“Parent and carers have to fight for absolutely everything for our children.
“We fight from getting a diagnosis to getting suitable educational provisions, to fighting for supports and services. It’s too much pressure. We are so tired of fighting for our children. We can’t take much more.
“We are going to continue this campaign so that the Trust will hear us and know that we are not going to lie down.
She said parents have complained to the Trust and reached out to MLAs and councillors from various parties, adding: “They are all looking into it. I personally have made a referral to the Northern Ireland Commision for young people. “Maybe we won’t stop this closure but we would like them to think about it next time. It would be nice if the Trust would plan ahead, like I said, this isn’t the first time it has happened and it won’t be the last.
“I would love to hear that there is a family in crisis who have been provided for without having to remove services from the other families.”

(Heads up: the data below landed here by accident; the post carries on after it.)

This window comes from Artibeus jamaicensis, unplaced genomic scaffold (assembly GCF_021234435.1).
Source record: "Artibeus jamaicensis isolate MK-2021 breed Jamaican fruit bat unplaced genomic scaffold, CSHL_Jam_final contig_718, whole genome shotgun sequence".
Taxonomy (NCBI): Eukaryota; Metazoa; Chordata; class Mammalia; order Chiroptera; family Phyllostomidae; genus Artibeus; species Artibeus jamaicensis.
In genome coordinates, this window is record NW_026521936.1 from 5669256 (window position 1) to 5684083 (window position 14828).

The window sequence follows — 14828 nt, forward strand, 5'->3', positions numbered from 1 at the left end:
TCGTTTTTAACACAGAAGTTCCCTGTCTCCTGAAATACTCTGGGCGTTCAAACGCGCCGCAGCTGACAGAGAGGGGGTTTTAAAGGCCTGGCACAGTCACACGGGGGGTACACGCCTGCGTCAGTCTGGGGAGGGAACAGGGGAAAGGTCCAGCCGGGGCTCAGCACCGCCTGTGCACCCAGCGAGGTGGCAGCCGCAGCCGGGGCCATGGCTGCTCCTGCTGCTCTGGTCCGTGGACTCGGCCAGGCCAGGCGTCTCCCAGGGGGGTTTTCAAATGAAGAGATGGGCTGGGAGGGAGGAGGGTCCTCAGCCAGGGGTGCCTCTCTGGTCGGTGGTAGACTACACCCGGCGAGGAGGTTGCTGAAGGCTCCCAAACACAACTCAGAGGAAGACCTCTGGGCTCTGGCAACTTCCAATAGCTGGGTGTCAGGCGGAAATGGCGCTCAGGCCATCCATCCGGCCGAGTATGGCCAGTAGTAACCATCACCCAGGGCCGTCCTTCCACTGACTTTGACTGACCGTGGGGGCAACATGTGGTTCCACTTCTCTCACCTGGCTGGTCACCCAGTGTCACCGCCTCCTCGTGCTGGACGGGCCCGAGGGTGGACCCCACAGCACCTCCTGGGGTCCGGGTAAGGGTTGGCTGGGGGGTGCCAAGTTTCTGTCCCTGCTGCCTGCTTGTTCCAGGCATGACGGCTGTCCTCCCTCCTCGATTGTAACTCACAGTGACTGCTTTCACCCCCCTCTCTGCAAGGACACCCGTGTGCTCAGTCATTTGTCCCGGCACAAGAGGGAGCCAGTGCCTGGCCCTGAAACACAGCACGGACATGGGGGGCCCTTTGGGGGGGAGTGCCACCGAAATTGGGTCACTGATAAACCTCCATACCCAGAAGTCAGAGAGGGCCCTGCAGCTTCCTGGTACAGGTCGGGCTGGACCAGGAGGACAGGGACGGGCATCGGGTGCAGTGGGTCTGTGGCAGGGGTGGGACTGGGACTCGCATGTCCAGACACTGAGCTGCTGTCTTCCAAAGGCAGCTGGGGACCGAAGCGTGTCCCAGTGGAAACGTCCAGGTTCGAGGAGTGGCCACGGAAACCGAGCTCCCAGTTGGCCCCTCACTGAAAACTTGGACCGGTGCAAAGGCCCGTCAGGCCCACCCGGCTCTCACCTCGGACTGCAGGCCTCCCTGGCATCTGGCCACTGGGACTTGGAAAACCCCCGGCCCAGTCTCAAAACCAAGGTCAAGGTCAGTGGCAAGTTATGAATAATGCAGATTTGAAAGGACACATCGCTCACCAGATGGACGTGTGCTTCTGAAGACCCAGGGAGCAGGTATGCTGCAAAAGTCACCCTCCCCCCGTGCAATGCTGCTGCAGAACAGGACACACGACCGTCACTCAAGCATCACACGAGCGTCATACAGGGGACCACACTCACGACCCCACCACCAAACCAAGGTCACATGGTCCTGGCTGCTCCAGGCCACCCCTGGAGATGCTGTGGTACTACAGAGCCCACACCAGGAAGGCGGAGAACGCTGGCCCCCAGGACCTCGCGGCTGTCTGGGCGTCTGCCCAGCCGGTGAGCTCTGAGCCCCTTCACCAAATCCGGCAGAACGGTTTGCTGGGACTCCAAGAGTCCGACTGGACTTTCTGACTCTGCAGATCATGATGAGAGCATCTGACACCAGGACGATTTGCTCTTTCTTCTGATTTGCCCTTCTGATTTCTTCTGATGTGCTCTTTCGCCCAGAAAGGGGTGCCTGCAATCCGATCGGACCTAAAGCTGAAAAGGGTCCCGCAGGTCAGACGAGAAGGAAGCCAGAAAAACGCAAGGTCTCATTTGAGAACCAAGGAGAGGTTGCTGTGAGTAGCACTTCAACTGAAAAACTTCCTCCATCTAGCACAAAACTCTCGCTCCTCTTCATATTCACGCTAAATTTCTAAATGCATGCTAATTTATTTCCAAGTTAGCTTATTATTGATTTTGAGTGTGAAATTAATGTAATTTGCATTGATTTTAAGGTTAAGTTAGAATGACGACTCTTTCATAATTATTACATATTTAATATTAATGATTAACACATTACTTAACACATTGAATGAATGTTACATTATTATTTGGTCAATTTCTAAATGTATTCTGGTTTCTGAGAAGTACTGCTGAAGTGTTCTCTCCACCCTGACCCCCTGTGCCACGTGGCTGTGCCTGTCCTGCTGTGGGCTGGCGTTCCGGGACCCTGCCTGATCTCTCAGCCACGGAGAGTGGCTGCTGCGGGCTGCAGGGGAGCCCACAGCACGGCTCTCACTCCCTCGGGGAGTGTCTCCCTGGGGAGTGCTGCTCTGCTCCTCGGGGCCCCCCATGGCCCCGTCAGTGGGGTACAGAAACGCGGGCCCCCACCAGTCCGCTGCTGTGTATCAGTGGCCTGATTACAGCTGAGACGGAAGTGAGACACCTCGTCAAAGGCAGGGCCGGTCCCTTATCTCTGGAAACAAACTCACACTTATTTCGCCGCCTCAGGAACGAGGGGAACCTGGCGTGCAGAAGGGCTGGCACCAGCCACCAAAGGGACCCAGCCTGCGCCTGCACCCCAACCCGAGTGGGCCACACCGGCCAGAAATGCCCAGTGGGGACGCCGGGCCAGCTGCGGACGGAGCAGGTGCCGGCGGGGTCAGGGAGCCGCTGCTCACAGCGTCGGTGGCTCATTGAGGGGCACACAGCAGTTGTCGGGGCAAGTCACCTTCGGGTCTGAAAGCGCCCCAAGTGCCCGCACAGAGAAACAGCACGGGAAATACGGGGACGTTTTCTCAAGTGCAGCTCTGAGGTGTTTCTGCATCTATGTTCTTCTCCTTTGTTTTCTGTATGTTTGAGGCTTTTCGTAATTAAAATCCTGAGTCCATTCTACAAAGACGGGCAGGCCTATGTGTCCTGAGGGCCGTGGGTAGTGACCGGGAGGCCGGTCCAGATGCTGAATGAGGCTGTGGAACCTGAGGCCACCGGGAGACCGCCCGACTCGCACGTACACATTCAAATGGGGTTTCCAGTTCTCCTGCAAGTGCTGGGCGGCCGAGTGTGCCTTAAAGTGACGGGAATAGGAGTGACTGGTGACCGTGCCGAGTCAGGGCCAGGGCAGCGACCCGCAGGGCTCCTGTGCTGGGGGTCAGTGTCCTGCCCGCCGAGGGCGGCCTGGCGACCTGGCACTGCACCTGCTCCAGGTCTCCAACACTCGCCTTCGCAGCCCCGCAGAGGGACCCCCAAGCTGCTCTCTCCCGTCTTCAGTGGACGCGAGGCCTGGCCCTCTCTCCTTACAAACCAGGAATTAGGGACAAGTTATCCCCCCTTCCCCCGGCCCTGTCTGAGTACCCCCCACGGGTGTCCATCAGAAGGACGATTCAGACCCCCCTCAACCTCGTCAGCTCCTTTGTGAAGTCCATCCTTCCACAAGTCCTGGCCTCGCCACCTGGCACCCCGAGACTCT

Meanwhile, Ciara Gilliland, the mother of 13-year-old Ben who requires constant care, has said health authorities have agreed to let him stay in a specialist respite facility near the family home in Strabane - but a forced move to Dublin could still be on the horizon.
She said that health bosses have now confirmed to her that son Ben can continue to live in the respite centre in Omagh but only until a permanent solution can be found.
Since her story featured in last week’s edition of the ‘Journal’ and on our website, it has also been discussed by councillors.